Business, Freight News, Logistics

DOT Collects Industry Input for NMFN

[ June 19, 2024   //   ]

The U.S. Department of Transportation has called on breakbulk cargo owners, carriers and other stakeholders to identify critical freight routes that are critical to multimodal transportation across the U.S.
The DOT published a request to solicit written input from the public, through June 11, on what to be included in the project, which would create a National Multimodal Freight Network, or NMFN, to achieve U.S. multimodal freight policy goals.
The DOT will use the input to draft a proposed network map to be published for public comment in late spring 2024 and provide an opportunity for states to provide input to submit additions to the network. After the final, subsequent comment period, DOT will review and approve additional designations for the NMFN by states and designate the final NMFN by December.
The Fixing America’s Surface Transportation, or FAST, Act from 2015 directs the assistant secretary for multimodal freight to establish an NMFN that will:
• Assist states in strategically directing resources toward improved system performance for the efficient movement of freight on the NMFN.
• Inform freight transportation planning.
• Assist in priorizing federal investment.
• Assess and support federal investments to achieve the goals of the national multimodal freight policy and the national highway freight program goals.
The DOT said it reached out to multimodal freight system users, transportation providers, metropolitan planning organizations, local governments, ports, airports, railroads, freight forwarders, brokers, other supply chain logisticians, scholars and states.

Dozen Factors

The DOT has been directed to consider a dozen distinct factors in designating NMFN route miles and facilities:
• Origins and destinations of freight movement within, to, and from the U.S.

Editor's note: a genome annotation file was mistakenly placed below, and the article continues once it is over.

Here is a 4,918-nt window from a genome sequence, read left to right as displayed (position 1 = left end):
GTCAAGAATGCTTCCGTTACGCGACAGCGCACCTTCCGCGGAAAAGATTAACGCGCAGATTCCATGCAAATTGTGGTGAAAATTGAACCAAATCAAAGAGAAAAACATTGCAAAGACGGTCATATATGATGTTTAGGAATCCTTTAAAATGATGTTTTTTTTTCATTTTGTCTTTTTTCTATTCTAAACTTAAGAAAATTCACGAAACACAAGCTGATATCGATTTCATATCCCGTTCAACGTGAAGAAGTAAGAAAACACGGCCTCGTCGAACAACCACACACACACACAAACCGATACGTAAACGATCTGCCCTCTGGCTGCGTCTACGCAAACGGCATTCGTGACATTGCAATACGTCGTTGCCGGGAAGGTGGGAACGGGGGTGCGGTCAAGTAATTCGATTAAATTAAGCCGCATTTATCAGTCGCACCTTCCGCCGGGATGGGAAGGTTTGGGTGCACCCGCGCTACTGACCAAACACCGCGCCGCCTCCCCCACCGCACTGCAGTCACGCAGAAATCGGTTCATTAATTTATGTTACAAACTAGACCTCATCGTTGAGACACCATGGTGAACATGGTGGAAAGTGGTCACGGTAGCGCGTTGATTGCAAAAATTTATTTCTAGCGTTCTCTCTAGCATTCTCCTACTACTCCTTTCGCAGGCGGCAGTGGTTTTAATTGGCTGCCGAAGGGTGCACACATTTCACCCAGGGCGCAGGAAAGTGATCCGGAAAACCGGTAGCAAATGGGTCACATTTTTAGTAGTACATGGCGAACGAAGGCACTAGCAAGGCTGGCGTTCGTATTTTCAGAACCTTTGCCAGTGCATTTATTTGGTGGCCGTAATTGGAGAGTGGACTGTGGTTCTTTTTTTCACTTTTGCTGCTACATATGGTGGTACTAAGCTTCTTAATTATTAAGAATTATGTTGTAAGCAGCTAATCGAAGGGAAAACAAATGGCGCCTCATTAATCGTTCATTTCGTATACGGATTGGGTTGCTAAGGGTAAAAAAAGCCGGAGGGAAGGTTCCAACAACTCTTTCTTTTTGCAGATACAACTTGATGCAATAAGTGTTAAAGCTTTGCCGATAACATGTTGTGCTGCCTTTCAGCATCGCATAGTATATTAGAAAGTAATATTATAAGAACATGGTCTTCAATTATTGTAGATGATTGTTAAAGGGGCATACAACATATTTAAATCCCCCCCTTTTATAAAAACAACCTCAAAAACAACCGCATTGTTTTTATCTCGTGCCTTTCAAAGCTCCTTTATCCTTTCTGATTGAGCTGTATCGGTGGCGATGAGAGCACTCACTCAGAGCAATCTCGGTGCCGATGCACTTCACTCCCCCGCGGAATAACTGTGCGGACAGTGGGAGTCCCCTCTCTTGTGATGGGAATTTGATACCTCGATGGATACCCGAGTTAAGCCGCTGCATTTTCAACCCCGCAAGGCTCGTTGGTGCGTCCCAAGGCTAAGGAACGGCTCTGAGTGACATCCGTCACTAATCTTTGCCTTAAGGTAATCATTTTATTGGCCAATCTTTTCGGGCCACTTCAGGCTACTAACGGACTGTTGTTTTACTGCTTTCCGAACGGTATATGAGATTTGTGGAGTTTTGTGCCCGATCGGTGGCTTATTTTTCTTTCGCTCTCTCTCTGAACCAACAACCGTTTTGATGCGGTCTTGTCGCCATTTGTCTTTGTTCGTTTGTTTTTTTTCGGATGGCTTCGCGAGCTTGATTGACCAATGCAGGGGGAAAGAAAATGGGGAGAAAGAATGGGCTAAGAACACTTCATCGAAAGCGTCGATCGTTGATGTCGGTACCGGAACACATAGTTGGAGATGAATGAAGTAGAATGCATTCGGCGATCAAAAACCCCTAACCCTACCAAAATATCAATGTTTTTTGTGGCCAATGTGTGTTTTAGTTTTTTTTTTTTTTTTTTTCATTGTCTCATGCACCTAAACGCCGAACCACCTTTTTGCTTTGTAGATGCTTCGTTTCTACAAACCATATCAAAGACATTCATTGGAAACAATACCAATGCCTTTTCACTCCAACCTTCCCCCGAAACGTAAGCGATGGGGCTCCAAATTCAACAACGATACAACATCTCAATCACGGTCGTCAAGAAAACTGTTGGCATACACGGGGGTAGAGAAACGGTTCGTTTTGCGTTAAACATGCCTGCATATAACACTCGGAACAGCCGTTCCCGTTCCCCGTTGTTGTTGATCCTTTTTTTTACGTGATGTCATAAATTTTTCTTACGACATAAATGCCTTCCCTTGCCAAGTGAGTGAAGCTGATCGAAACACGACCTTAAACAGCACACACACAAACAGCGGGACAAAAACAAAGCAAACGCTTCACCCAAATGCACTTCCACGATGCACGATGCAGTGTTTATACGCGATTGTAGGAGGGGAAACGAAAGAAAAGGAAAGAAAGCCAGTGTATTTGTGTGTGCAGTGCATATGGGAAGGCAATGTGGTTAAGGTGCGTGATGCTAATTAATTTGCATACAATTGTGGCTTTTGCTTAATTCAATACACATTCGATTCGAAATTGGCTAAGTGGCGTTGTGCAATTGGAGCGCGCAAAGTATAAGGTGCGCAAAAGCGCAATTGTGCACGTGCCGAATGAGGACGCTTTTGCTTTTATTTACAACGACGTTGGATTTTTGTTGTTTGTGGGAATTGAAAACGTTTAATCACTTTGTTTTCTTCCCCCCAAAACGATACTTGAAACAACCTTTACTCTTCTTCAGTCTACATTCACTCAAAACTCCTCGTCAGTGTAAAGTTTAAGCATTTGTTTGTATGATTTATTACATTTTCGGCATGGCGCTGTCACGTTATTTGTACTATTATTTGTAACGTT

• Volume, value, tonnage and the strategic importance of freight.
• Access to border crossings, airports, seaports and pipelines.
• Economic Factors, including balance of trade.
• Access to the major areas for manufacturing, agriculture and natural resources.
• Access to energy exploration, development, installation and production areas.
• Intermodal links and intersections that promote connectivity.
• Freight choke points and other impediments contributing to significant measurable congestion, delay in freight movement, or inefficient modal connections.
• Impacts on all freight transportation modes and modes that share significant freight infrastructure.
• Facilities and transportation corridors identified by a multi-state coalition, a state, a state freight advisory committee, or an MPO, using national or local data, as having critical freight importance to the region.
• Major distribution centers, inland intermodal facilities, and first- and last-mile facilities.
• The significance of goods movement, including consideration of global and domestic supply chains.
In considering the above factors, DOT is also directed to use, to the extent practicable, measurable data.
The DOT sought feedback from stakeholders on the NMFN goals, asked stakeholders to prioritize the 12 factors listed, and sought comment on the potential thresholds, criteria, and data sources that correspond to one or more of the 12 factors, including why the thresholds, criteria and data sources should be considered for designating the final NMFN.

SC&RA Weighs In

Specialized Carriers and Rigging Association said its staff and members are responding to the DOT’s call by marshalling its ranks.

“This is a big part of our advocacy strategy,” said Chris Smith, SC&RA vice president of transportation, adding that the timing of the DOT effort is important.
“We are working with members in every state to make the OS/OW case to freight planners, using our resources, like the SC&RF report, Public Benefits and Economic Dependency on the Crane, Rigging and Specialized Transport Industry, our own UPT (Uniform Permit Transport) reporting, etc.,” he said.